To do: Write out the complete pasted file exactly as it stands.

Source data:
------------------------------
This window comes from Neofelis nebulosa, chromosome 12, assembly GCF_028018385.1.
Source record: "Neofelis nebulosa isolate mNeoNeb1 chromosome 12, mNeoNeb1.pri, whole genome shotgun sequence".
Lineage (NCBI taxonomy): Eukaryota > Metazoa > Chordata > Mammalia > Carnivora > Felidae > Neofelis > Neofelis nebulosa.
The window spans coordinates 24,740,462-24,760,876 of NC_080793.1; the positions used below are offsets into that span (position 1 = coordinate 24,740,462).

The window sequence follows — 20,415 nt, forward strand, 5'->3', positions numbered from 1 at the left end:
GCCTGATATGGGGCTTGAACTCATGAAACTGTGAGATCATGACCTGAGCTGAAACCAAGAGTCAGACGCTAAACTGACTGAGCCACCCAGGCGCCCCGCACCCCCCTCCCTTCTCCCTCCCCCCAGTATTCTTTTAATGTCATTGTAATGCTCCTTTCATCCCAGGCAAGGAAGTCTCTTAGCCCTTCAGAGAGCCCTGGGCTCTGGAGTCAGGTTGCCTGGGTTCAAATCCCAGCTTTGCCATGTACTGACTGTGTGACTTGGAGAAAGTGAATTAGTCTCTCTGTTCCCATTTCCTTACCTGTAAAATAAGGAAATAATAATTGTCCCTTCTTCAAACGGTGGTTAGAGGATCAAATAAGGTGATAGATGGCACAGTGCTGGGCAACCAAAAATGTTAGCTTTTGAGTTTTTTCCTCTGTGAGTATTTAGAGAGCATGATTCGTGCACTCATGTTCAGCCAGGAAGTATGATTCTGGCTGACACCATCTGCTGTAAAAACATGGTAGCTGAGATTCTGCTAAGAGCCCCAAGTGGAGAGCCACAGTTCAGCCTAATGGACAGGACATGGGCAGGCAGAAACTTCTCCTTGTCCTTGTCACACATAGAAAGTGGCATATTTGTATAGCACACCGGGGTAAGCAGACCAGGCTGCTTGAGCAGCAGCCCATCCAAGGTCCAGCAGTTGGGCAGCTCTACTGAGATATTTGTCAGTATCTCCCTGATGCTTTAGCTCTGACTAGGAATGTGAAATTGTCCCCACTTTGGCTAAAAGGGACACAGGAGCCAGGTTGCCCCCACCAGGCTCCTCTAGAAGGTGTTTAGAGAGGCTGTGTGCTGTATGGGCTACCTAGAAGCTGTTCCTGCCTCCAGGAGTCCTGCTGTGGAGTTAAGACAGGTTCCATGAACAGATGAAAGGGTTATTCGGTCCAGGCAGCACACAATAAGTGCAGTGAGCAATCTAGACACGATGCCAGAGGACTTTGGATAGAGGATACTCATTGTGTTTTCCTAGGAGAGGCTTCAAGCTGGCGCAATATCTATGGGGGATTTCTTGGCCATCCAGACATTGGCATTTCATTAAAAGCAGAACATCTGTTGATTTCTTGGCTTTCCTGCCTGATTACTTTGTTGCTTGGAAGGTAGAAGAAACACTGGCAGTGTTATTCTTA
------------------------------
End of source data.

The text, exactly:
This window comes from Neofelis nebulosa, chromosome 12, assembly GCF_028018385.1.
Source record: "Neofelis nebulosa isolate mNeoNeb1 chromosome 12, mNeoNeb1.pri, whole genome shotgun sequence".
Lineage (NCBI taxonomy): Eukaryota > Metazoa > Chordata > Mammalia > Carnivora > Felidae > Neofelis > Neofelis nebulosa.
The window spans coordinates 24,740,462-24,760,876 of NC_080793.1; the positions used below are offsets into that span (position 1 = coordinate 24,740,462).

The window sequence follows — 20,415 nt, forward strand, 5'->3', positions numbered from 1 at the left end:
GCCTGATATGGGGCTTGAACTCATGAAACTGTGAGATCATGACCTGAGCTGAAACCAAGAGTCAGACGCTAAACTGACTGAGCCACCCAGGCGCCCCGCACCCCCCTCCCTTCTCCCTCCCCCCAGTATTCTTTTAATGTCATTGTAATGCTCCTTTCATCCCAGGCAAGGAAGTCTCTTAGCCCTTCAGAGAGCCCTGGGCTCTGGAGTCAGGTTGCCTGGGTTCAAATCCCAGCTTTGCCATGTACTGACTGTGTGACTTGGAGAAAGTGAATTAGTCTCTCTGTTCCCATTTCCTTACCTGTAAAATAAGGAAATAATAATTGTCCCTTCTTCAAACGGTGGTTAGAGGATCAAATAAGGTGATAGATGGCACAGTGCTGGGCAACCAAAAATGTTAGCTTTTGAGTTTTTTCCTCTGTGAGTATTTAGAGAGCATGATTCGTGCACTCATGTTCAGCCAGGAAGTATGATTCTGGCTGACACCATCTGCTGTAAAAACATGGTAGCTGAGATTCTGCTAAGAGCCCCAAGTGGAGAGCCACAGTTCAGCCTAATGGACAGGACATGGGCAGGCAGAAACTTCTCCTTGTCCTTGTCACACATAGAAAGTGGCATATTTGTATAGCACACCGGGGTAAGCAGACCAGGCTGCTTGAGCAGCAGCCCATCCAAGGTCCAGCAGTTGGGCAGCTCTACTGAGATATTTGTCAGTATCTCCCTGATGCTTTAGCTCTGACTAGGAATGTGAAATTGTCCCCACTTTGGCTAAAAGGGACACAGGAGCCAGGTTGCCCCCACCAGGCTCCTCTAGAAGGTGTTTAGAGAGGCTGTGTGCTGTATGGGCTACCTAGAAGCTGTTCCTGCCTCCAGGAGTCCTGCTGTGGAGTTAAGACAGGTTCCATGAACAGATGAAAGGGTTATTCGGTCCAGGCAGCACACAATAAGTGCAGTGAGCAATCTAGACACGATGCCAGAGGACTTTGGATAGAGGATACTCATTGTGTTTTCCTAGGAGAGGCTTCAAGCTGGCGCAATATCTATGGGGGATTTCTTGGCCATCCAGACATTGGCATTTCATTAAAAGCAGAACATCTGTTGATTTCTTGGCTTTCCTGCCTGATTACTTTGTTGCTTGGAAGGTAGAAGAAACACTGGCAGTGTTATTCTTA